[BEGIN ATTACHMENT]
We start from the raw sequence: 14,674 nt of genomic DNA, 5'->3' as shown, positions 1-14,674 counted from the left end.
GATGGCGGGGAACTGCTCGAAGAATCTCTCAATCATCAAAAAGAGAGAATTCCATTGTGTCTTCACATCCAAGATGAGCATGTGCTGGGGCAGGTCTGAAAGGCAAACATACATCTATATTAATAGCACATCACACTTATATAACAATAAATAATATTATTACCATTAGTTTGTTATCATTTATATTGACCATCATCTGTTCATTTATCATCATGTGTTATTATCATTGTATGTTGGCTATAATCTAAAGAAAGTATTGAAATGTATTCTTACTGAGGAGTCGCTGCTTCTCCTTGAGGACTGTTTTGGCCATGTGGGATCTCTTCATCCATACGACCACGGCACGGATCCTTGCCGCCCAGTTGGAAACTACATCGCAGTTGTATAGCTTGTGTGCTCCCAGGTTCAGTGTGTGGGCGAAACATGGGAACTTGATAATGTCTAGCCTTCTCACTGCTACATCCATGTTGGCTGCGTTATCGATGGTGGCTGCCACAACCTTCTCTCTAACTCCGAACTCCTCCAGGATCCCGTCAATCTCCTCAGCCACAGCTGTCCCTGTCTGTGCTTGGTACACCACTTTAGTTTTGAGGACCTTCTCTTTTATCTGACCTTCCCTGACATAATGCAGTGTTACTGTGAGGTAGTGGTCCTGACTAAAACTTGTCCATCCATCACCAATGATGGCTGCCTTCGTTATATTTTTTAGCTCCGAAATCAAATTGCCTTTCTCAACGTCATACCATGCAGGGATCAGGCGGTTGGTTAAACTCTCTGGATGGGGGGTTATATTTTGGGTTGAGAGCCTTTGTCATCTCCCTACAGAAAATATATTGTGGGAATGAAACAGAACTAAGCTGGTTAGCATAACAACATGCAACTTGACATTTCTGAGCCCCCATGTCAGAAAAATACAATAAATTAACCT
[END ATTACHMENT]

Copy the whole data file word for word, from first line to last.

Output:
We start from the raw sequence: 14,674 nt of genomic DNA, 5'->3' as shown, positions 1-14,674 counted from the left end.
GATGGCGGGGAACTGCTCGAAGAATCTCTCAATCATCAAAAAGAGAGAATTCCATTGTGTCTTCACATCCAAGATGAGCATGTGCTGGGGCAGGTCTGAAAGGCAAACATACATCTATATTAATAGCACATCACACTTATATAACAATAAATAATATTATTACCATTAGTTTGTTATCATTTATATTGACCATCATCTGTTCATTTATCATCATGTGTTATTATCATTGTATGTTGGCTATAATCTAAAGAAAGTATTGAAATGTATTCTTACTGAGGAGTCGCTGCTTCTCCTTGAGGACTGTTTTGGCCATGTGGGATCTCTTCATCCATACGACCACGGCACGGATCCTTGCCGCCCAGTTGGAAACTACATCGCAGTTGTATAGCTTGTGTGCTCCCAGGTTCAGTGTGTGGGCGAAACATGGGAACTTGATAATGTCTAGCCTTCTCACTGCTACATCCATGTTGGCTGCGTTATCGATGGTGGCTGCCACAACCTTCTCTCTAACTCCGAACTCCTCCAGGATCCCGTCAATCTCCTCAGCCACAGCTGTCCCTGTCTGTGCTTGGTACACCACTTTAGTTTTGAGGACCTTCTCTTTTATCTGACCTTCCCTGACATAATGCAGTGTTACTGTGAGGTAGTGGTCCTGACTAAAACTTGTCCATCCATCACCAATGATGGCTGCCTTCGTTATATTTTTTAGCTCCGAAATCAAATTGCCTTTCTCAACGTCATACCATGCAGGGATCAGGCGGTTGGTTAAACTCTCTGGATGGGGGGTTATATTTTGGGTTGAGAGCCTTTGTCATCTCCCTACAGAAAATATATTGTGGGAATGAAACAGAACTAAGCTGGTTAGCATAACAACATGCAACTTGACATTTCTGAGCCCCCATGTCAGAAAAATACAATAAATTAACCT